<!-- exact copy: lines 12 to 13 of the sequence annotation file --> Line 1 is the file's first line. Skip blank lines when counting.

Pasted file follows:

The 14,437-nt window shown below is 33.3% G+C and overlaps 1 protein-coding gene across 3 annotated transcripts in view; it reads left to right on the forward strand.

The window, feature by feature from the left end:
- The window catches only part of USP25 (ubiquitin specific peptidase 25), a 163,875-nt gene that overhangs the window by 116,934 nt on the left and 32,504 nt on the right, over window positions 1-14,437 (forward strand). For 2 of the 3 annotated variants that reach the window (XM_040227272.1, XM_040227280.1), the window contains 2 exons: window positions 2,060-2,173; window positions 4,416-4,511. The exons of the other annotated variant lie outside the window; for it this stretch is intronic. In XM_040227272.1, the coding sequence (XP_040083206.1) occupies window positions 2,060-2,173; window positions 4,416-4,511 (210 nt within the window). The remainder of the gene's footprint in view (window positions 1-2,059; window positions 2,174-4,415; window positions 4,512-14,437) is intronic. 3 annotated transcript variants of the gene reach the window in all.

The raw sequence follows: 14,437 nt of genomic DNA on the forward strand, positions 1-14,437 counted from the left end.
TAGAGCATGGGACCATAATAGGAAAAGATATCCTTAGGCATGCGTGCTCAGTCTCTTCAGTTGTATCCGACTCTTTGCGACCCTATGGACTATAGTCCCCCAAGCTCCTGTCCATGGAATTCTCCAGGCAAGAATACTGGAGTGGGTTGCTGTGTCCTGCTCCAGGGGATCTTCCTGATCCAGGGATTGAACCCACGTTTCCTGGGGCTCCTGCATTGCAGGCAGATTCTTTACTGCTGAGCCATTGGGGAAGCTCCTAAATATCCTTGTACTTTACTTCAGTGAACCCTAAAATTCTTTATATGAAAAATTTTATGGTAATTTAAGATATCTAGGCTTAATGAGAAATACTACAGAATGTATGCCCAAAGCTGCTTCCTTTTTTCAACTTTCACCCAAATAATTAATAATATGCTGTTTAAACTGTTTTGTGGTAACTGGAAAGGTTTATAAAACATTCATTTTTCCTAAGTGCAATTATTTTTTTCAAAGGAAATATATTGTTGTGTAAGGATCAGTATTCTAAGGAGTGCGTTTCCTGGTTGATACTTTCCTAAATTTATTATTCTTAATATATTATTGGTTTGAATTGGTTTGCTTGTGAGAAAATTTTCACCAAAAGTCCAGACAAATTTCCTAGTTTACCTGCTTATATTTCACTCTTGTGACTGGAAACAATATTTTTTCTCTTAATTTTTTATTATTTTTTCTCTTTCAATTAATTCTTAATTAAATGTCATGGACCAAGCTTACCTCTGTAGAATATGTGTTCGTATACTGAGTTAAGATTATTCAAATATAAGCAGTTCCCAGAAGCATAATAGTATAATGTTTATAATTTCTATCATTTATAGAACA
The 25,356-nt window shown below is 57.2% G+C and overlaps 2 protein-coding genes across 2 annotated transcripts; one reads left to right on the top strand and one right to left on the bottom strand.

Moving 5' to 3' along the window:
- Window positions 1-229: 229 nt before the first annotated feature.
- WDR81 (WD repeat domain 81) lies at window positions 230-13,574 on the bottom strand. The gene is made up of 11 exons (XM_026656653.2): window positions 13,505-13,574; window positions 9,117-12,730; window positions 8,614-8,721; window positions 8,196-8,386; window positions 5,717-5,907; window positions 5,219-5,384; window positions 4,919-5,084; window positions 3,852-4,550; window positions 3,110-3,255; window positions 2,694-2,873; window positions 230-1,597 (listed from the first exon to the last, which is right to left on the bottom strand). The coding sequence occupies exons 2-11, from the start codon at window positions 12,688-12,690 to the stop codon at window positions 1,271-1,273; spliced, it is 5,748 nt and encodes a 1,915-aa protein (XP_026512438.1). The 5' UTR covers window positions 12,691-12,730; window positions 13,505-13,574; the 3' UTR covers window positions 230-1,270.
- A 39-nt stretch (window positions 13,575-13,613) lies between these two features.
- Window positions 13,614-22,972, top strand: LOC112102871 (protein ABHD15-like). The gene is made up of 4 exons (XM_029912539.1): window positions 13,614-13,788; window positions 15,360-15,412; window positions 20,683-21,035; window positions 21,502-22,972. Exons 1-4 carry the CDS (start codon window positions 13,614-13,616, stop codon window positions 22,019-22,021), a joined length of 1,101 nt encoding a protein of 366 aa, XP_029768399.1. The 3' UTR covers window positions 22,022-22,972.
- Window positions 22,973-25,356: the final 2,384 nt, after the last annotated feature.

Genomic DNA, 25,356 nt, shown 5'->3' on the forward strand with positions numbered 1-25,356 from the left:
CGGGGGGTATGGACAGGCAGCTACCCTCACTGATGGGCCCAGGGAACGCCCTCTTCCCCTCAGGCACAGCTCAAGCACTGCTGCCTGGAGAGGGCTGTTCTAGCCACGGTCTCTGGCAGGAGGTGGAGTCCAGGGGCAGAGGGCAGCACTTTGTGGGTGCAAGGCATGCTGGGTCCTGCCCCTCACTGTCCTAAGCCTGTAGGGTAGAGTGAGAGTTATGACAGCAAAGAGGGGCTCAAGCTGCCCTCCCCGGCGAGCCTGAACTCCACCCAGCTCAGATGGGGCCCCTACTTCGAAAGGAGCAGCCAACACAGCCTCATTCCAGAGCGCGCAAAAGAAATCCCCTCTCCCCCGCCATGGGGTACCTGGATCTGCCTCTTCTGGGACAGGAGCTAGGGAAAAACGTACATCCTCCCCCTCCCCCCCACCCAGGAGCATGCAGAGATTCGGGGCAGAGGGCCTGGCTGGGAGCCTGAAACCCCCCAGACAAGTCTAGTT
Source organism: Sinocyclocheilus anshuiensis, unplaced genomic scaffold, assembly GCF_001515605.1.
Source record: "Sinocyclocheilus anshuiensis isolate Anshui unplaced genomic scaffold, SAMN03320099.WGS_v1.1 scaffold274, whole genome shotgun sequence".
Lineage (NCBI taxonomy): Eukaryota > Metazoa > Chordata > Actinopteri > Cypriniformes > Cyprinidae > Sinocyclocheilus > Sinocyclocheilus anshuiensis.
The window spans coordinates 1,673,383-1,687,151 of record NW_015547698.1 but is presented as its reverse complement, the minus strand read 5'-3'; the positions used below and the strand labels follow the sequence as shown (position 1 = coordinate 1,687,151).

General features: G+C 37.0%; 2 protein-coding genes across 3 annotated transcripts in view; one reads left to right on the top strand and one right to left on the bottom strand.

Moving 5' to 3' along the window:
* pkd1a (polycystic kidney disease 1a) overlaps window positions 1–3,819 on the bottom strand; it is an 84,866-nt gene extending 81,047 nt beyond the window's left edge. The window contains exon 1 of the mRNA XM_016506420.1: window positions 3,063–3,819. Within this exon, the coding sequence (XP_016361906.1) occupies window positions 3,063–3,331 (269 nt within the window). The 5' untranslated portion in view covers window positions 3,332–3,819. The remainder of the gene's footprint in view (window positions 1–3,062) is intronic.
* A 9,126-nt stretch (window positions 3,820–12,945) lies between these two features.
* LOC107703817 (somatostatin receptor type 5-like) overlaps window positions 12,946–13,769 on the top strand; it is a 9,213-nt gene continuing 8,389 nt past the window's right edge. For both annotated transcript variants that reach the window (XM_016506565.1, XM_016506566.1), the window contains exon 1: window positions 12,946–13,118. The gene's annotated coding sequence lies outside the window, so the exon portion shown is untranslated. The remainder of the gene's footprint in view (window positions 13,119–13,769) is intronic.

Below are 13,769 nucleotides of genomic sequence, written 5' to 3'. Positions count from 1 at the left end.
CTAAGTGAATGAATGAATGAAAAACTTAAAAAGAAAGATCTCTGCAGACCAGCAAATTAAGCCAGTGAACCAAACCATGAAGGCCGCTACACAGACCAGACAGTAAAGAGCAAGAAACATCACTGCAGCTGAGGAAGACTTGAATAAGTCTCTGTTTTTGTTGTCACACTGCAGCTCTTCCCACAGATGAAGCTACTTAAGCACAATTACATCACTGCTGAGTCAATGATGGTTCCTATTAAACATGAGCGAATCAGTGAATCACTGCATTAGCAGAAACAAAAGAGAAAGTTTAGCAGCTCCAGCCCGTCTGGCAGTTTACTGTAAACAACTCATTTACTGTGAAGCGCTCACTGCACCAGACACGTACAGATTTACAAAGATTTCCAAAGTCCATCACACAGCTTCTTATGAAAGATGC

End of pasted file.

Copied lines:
- Window positions 22,973-25,356: the final 2,384 nt, after the last annotated feature.

Genomic DNA, 25,356 nt, shown 5'->3' on the forward strand with positions numbered 1-25,356 from the left: